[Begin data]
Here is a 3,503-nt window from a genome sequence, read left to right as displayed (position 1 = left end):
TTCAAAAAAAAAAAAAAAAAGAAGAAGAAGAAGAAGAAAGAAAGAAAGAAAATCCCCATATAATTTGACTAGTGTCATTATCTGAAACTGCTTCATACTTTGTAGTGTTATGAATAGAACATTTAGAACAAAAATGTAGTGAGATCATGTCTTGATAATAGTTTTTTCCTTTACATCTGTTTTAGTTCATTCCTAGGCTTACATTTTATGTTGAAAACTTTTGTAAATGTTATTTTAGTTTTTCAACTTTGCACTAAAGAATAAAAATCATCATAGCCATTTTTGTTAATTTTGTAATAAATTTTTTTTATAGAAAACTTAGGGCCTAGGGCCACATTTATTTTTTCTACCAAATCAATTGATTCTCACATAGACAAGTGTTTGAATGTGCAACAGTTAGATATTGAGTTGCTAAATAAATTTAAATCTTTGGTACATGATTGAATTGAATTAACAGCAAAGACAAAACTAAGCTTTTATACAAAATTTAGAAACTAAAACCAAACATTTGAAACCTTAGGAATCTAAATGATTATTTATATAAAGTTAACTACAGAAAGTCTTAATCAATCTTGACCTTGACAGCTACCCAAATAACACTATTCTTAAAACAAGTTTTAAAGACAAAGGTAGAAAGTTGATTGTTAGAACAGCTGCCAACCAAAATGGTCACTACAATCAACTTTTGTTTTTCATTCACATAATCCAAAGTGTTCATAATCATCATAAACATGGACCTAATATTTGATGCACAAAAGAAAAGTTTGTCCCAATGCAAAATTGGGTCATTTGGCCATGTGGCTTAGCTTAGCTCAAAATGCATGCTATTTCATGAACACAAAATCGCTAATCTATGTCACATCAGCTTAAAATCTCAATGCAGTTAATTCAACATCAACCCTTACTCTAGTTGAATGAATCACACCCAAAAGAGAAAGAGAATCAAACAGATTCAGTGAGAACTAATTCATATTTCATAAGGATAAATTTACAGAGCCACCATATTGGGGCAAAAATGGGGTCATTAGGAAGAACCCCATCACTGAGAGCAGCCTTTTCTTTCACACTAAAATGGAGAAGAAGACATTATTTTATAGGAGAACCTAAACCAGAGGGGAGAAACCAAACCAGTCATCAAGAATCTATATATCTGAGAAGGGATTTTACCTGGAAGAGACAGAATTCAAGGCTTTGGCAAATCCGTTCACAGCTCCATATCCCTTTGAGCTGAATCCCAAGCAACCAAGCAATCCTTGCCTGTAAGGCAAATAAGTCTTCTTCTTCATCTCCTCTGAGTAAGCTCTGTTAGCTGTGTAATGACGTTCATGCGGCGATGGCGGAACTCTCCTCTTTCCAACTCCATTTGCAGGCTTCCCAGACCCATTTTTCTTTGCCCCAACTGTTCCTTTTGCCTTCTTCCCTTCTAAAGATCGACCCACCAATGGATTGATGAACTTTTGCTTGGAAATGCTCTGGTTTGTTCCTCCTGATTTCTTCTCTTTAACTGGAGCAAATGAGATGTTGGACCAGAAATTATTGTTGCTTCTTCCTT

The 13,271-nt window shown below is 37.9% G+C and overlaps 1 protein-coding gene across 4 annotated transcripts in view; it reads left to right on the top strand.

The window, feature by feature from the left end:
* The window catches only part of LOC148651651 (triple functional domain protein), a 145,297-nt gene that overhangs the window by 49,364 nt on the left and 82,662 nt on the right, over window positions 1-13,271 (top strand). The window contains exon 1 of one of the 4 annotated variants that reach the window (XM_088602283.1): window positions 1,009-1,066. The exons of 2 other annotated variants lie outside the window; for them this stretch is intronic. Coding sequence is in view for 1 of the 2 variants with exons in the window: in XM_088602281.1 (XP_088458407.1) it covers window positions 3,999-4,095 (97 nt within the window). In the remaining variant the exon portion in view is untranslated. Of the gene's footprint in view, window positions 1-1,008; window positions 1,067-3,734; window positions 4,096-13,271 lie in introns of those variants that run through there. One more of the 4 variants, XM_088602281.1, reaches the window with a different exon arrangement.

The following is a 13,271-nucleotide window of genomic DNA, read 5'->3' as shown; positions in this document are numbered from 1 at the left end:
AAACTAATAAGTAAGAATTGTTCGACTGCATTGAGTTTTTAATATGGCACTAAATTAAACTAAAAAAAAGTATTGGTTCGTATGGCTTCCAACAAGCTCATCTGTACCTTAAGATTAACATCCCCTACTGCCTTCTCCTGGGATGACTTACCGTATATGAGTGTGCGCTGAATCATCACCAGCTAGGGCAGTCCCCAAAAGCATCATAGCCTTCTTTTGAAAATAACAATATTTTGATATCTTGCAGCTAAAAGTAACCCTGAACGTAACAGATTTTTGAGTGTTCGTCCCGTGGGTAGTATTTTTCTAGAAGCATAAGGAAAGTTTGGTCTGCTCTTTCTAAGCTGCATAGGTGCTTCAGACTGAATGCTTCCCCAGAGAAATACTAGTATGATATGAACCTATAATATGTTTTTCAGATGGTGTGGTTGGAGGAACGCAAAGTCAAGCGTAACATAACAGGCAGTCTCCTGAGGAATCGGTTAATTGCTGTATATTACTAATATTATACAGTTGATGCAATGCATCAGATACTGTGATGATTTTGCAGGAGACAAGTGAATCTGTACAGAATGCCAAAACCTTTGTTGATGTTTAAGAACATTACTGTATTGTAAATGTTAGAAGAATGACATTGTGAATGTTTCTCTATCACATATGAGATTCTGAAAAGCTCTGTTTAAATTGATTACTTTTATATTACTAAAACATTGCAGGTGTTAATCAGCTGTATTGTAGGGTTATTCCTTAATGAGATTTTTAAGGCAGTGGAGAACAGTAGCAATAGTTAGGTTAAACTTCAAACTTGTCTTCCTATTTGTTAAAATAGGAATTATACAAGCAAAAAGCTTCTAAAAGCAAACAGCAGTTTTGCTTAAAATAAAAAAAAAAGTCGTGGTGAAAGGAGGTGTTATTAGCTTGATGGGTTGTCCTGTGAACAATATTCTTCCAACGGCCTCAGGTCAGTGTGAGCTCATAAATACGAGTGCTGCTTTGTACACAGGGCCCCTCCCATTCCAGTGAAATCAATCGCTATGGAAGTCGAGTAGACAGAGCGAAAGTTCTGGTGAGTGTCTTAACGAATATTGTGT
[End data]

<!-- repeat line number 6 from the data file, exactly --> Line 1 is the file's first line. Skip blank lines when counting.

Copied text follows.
The following is a 13,271-nucleotide window of genomic DNA, read 5'->3' as shown; positions in this document are numbered from 1 at the left end: